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The Brazil Declaration

The Brazil Declaration

In December 2014, at a ministerial meeting in Brasilia, UNHCR and representatives of 28 countries and three territories in Latin America and the Caribbean adopted a road map to address new displacement trends and end statelessness by 2024.

This important development came on the 30th anniversary of the Cartagena Declaration on Refugees, a landmark regional refugee instrument that broadened the refugee definition for Latin America and proposed new cooperative approaches to the humanitarian needs of refugees and the internally displaced.

The meeting in Brazil came at the end of a year-long commemorative process known as Cartagena +30, which included consultations in Argentina, Ecuador, Nicaragua and the Cayman Islands with governments, international and regional organizations, ombudsman offices and civil society.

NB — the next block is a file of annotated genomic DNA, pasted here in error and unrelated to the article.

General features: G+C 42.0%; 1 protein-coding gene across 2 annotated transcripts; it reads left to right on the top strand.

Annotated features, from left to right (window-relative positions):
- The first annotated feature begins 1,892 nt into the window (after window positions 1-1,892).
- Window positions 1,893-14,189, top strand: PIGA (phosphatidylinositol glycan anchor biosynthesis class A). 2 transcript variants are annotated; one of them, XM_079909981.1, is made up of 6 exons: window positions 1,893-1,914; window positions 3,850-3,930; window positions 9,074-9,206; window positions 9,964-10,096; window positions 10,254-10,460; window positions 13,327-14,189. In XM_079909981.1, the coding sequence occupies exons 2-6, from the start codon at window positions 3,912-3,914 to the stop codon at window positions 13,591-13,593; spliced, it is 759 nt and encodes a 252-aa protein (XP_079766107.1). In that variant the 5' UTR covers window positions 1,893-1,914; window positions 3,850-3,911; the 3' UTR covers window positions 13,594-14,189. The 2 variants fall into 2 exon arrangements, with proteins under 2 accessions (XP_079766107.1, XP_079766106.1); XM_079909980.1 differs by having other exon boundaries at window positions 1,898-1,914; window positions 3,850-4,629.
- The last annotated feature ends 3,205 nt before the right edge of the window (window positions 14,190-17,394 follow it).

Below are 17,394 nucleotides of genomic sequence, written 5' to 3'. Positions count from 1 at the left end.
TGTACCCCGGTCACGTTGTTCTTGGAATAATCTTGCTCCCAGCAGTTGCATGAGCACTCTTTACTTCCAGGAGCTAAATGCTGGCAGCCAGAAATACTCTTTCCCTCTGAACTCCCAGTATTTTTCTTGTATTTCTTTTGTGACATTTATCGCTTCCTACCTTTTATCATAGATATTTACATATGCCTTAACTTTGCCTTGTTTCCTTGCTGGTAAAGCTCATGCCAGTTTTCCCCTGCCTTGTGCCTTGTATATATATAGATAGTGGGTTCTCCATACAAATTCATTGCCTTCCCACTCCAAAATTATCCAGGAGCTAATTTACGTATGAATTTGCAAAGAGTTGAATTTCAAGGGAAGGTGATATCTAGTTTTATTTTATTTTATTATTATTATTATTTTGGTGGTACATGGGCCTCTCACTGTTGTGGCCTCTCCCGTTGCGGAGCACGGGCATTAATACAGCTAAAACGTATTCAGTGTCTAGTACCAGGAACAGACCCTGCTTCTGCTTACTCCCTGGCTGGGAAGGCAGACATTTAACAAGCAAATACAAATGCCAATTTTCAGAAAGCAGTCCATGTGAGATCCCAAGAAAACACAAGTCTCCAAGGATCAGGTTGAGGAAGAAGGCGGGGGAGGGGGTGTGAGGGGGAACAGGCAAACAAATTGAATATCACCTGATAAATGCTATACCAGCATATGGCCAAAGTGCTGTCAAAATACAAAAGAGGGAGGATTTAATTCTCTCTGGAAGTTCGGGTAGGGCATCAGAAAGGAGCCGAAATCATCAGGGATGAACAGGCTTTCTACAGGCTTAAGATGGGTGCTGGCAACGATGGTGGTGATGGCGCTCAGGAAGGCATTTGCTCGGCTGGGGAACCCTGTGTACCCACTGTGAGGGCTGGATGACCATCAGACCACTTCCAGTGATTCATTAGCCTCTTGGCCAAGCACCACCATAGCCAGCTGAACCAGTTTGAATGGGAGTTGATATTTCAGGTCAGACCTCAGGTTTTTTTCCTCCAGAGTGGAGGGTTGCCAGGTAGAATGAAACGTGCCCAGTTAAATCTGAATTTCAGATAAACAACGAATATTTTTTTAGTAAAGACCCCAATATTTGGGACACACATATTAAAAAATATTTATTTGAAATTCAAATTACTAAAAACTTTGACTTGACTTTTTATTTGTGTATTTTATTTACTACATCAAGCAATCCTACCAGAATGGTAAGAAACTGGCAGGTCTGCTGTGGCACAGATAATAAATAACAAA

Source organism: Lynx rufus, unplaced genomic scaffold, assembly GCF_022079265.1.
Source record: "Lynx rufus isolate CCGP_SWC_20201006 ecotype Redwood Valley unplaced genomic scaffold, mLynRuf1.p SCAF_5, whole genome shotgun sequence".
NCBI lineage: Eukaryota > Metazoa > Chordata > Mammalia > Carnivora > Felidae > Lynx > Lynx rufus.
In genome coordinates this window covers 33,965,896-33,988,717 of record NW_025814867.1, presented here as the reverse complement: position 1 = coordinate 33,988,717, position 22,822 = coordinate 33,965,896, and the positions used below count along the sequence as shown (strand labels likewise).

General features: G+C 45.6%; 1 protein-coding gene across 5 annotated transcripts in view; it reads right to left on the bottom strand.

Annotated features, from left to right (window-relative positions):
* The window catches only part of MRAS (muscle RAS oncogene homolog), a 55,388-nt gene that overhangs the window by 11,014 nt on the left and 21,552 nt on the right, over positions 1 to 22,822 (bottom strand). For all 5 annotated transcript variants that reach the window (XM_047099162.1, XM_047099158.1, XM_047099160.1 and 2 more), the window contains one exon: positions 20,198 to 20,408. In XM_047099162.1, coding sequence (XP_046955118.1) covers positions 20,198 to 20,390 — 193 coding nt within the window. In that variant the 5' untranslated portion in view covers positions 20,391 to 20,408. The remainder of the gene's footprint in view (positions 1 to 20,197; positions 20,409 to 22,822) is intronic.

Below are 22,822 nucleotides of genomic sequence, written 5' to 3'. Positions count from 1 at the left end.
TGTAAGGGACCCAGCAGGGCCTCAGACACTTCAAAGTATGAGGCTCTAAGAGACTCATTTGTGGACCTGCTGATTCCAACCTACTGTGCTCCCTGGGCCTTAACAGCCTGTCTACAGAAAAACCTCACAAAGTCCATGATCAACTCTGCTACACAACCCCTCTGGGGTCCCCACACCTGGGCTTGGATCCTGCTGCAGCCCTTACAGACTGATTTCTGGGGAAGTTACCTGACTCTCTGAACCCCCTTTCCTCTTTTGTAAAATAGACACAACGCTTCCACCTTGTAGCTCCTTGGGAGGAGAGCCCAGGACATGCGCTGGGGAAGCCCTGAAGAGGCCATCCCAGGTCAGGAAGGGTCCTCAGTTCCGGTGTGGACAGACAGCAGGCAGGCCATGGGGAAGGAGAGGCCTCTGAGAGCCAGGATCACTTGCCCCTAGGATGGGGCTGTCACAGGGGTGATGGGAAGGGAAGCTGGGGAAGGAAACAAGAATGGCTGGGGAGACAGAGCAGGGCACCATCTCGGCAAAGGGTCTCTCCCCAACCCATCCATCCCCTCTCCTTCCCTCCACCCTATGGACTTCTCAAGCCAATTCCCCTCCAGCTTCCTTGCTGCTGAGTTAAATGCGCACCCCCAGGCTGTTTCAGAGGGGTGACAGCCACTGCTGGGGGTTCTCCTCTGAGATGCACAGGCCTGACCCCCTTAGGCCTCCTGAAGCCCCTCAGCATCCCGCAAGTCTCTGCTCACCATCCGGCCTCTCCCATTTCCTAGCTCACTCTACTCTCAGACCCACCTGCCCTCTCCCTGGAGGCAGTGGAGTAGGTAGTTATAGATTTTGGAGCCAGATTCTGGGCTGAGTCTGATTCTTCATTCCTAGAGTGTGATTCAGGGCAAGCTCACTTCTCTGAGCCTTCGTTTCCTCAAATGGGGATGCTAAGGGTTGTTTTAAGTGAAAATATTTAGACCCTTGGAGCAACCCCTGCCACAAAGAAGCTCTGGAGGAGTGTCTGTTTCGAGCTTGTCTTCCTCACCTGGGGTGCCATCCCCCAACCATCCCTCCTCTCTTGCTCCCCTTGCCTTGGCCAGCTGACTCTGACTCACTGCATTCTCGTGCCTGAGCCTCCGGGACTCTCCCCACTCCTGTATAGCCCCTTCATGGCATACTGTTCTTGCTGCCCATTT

Participants adopted by acclamation the Brazil Declaration and Plan of Action, agreeing to work together to uphold the highest international and regional protection standards, implement innovative solutions for refugees and other displaced people and end the plight of stateless persons throughout the region within a decade.

The Brazil Declaration builds upon previous regional frameworks, including the 1994 San José Declaration on Refugees and Displaced Persons, which focused on internal displacement, and the 2004 Mexico Declaration and Plan of Action to Strengthen the International Protection of Refugees in Latin America.

It devises a new regional framework for the coming years, acknowledging the new realities forcing people in Latin America and the Caribbean to flee their homes and seek protection. The wording of the declaration and the plan of action reflect the commitment of governments to address the needs of the most vulnerable. The plan of action includes 11 strategic programmes, to be implemented by willing governments by 2024.